Jun 13, 2008

For all you AALL members out there...

Are you interested in learning about applications like blogs, wikis, and Second Life, but don’t have a lot of time? Take the Computing Services-SIS Web 2.0 Challenge!

The Web 2.0 Challenge — a free, comprehensive, and interactive online course — will use hands-on exercises to introduce law librarians to many kinds of social technologies in just five weeks. The course will take only 1-3 hours per week.

The course runs from July 21st to August 18th. To learn more, check out the CS-SIS Web site or read the brochure (PDF).

(via WisBlawg)

Jun 10, 2008

For the last few days my apartment has been unbearably hot as New Haven undergoes its first stretch of 90 degree days. In particular, my bedroom was staying even hotter than the outside temperature despite having its own air conditioning unit.

Before attempting to go to sleep tonight, I had a sudden urge to remove the front cover of the AC unit to see if I could spot any problems.

As you can see in the picture above, there was a HUGE problem. It was frozen solid with about a half inch of ice surrounding the entire cooling mechanism. Worse still, the thermostat sensor was sitting right in the midst of all that ice, so as far as the thermostat was concerned, the room was already absolutely frigid, so the compressor wasn't running.

I grabbed my trusty clothes steamer and spent about 15 minutes melting the ice. Afterward, I reassembled everything and turned the AC back on.

The room began cooling down immediately.

Jun 5, 2008

Pausing a show mid-scene for a commercial? Are they serious?

Hey Bill! Here's your sign.

[YouTube] TBS pause advertisements (via TV Squad)

Jun 5, 2008

By the end of next week, I'll officially be free from cable TV. I called AT&T and ordered DSL on Tuesday. Yesterday I called Comcast and cancelled my digital cable and internet service. DSL goes live on the 11th. Cable goes dead on the 12th.

Lest anyone misunderstand what I'm doing here, I won't have a true television feed of any kind coming into my home. No DirecTV. No Dish Network. No AT&T U-Verse. Nothing. I don't even receive local channels over the way with good enough reception to rely upon. If I can't get it over the Internets, I can't watch it. Period. And if my research is accurate, I won't be sacrificing much in terms of available programming. I am a TV addict, and I don't expect this decision to change that.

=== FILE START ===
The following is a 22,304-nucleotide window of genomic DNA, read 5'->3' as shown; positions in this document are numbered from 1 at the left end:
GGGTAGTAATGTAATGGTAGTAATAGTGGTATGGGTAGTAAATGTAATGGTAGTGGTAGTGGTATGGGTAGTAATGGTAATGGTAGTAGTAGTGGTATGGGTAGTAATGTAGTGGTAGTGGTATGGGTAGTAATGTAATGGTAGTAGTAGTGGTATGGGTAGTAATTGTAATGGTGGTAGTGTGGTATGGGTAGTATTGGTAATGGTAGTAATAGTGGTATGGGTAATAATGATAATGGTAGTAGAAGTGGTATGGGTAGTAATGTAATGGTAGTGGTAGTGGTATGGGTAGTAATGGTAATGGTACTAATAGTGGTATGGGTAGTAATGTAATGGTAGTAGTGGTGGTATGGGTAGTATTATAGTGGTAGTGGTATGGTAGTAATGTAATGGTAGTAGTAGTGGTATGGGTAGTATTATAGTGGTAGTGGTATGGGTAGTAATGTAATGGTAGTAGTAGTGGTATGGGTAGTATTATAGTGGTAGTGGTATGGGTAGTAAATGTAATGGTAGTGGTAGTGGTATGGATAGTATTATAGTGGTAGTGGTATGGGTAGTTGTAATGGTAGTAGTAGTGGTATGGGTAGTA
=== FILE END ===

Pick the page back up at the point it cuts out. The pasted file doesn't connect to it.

The cost savings is amazing. My monthly cable/internet bill from Comcast was averaging aboout $165, while my new DSL runs $34 per month. Sure, there will be some taxes and fees on top of that, and I'll spend a little here and there for shows on Amazon Unbox and iTunes, but even on the worst month I don't expect to pay more than about $50 or $55.

And yes, I'm giving up a bit in picture and audio quality, but that's a small price to pay. I've already watched plenty of broadcasts on my computer and iPod to be used to that by now, and frankly it doesn't matter to me that much.

As this little experiment begins, I'll be sure to keep you posted about how things are working out.

Jun 3, 2008

I recently rediscoverd the joys of "This American Life," a rediscovery I seem to make two to three times a year. Thanks to a sizeable backlog on my iPod, I've been doing a lot of catching up lately. I thought I'd share two particularly enjoyable recent episodes.

354: Mistakes Were Made (April 18, 2008)
It's the late 1960s, and in the new technology of cryonics, a California TV repairman named Bob sees an opportunity to help people cheat death. But freezing dead people so scientists can reanimate them in the future is a lot harder than it sounds. Harder still was admitting to the family members of people Bob had frozen that he'd screwed up. Badly.

355: The Giant Pool of Money (May 9, 2008)
A special program about the housing crisis produced in a special collaboration with NPR News. We explain it all to you. What does the housing crisis have to do with the turmoil on Wall Street? Why did banks make half-million dollar loans to people without jobs or income? And why is everyone talking so much about the 1930s? It all comes back to the Giant Pool of Money.